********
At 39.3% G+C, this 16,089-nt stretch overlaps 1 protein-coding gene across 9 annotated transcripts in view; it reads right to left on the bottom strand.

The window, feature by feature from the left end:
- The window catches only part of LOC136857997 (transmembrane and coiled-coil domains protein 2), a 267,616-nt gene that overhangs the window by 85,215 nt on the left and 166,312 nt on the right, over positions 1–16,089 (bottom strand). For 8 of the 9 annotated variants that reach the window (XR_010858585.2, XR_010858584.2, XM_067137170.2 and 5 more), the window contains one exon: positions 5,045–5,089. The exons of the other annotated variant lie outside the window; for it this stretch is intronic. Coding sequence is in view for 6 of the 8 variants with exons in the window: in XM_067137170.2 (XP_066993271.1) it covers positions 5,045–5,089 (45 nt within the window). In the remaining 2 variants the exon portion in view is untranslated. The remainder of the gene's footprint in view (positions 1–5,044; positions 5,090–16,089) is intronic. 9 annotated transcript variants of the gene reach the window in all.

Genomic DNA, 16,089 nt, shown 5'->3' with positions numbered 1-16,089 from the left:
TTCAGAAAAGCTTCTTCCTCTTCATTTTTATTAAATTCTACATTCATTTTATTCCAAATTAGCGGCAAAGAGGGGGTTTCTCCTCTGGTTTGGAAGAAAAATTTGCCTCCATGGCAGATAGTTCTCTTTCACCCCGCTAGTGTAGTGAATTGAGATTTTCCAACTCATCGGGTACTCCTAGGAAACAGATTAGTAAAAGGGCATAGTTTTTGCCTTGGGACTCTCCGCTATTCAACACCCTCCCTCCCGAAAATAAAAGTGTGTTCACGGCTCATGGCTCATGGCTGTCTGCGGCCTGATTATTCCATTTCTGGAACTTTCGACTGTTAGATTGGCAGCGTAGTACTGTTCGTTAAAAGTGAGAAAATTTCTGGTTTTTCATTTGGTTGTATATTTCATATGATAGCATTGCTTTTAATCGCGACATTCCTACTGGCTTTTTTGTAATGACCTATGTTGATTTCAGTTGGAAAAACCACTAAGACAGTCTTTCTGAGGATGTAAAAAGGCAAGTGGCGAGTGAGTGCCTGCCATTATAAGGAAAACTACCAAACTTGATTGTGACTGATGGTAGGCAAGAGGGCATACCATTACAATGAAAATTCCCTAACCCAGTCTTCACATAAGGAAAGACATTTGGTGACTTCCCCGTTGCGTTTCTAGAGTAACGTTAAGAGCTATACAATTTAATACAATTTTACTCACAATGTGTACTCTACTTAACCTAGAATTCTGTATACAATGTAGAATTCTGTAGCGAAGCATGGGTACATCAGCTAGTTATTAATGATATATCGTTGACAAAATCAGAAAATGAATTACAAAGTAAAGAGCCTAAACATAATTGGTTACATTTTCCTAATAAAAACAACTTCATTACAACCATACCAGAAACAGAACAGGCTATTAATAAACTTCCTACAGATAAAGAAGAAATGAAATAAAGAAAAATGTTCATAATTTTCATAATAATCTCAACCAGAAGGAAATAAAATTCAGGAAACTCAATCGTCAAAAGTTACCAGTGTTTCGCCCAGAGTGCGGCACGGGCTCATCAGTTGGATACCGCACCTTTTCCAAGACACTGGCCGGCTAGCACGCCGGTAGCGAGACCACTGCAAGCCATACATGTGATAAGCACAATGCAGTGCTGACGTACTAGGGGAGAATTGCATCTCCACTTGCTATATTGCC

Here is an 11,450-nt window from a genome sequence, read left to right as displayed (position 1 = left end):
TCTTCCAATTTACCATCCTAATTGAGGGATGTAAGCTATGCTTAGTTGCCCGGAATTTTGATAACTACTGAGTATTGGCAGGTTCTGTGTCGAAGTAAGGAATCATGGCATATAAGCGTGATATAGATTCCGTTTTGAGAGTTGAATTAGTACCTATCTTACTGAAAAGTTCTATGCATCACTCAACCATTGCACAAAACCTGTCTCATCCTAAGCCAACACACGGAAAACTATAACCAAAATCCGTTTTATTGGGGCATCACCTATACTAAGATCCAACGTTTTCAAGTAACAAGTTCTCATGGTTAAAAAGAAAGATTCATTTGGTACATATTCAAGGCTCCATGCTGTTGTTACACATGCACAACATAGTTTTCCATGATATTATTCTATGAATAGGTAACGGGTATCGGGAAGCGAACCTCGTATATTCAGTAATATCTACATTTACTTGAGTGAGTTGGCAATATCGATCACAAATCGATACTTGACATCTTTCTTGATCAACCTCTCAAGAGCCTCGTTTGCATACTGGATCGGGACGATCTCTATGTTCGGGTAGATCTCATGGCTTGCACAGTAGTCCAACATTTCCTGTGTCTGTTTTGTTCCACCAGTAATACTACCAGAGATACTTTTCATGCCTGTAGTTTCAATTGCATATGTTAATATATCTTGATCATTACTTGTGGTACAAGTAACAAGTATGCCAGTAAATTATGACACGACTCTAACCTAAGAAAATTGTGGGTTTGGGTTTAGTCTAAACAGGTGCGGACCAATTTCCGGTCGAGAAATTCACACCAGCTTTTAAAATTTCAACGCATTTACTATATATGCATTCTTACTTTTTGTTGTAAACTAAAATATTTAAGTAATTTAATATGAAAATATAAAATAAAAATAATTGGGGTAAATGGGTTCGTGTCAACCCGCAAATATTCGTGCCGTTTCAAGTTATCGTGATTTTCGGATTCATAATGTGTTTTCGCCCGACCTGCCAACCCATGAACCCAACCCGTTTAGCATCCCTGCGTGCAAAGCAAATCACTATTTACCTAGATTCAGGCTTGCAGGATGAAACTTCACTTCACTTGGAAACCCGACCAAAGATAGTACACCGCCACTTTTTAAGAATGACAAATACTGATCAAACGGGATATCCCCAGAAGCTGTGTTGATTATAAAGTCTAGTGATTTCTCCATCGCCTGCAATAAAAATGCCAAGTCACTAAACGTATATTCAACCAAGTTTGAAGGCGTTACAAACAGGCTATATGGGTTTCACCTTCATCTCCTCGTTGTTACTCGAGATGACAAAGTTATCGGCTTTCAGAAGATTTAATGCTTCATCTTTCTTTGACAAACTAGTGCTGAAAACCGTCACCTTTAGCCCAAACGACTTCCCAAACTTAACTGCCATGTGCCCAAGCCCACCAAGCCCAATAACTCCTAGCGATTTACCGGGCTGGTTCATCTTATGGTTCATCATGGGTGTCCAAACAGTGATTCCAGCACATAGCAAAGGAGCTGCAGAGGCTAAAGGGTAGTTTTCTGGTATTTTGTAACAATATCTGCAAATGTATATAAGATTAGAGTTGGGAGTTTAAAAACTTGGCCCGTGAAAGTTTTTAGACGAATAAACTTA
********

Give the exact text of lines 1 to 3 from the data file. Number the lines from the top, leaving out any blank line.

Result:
At 39.3% G+C, this 16,089-nt stretch overlaps 1 protein-coding gene across 9 annotated transcripts in view; it reads right to left on the bottom strand.

The window, feature by feature from the left end:
- The window catches only part of LOC136857997 (transmembrane and coiled-coil domains protein 2), a 267,616-nt gene that overhangs the window by 85,215 nt on the left and 166,312 nt on the right, over positions 1–16,089 (bottom strand). For 8 of the 9 annotated variants that reach the window (XR_010858585.2, XR_010858584.2, XM_067137170.2 and 5 more), the window contains one exon: positions 5,045–5,089. The exons of the other annotated variant lie outside the window; for it this stretch is intronic. Coding sequence is in view for 6 of the 8 variants with exons in the window: in XM_067137170.2 (XP_066993271.1) it covers positions 5,045–5,089 (45 nt within the window). In the remaining 2 variants the exon portion in view is untranslated. The remainder of the gene's footprint in view (positions 1–5,044; positions 5,090–16,089) is intronic. 9 annotated transcript variants of the gene reach the window in all.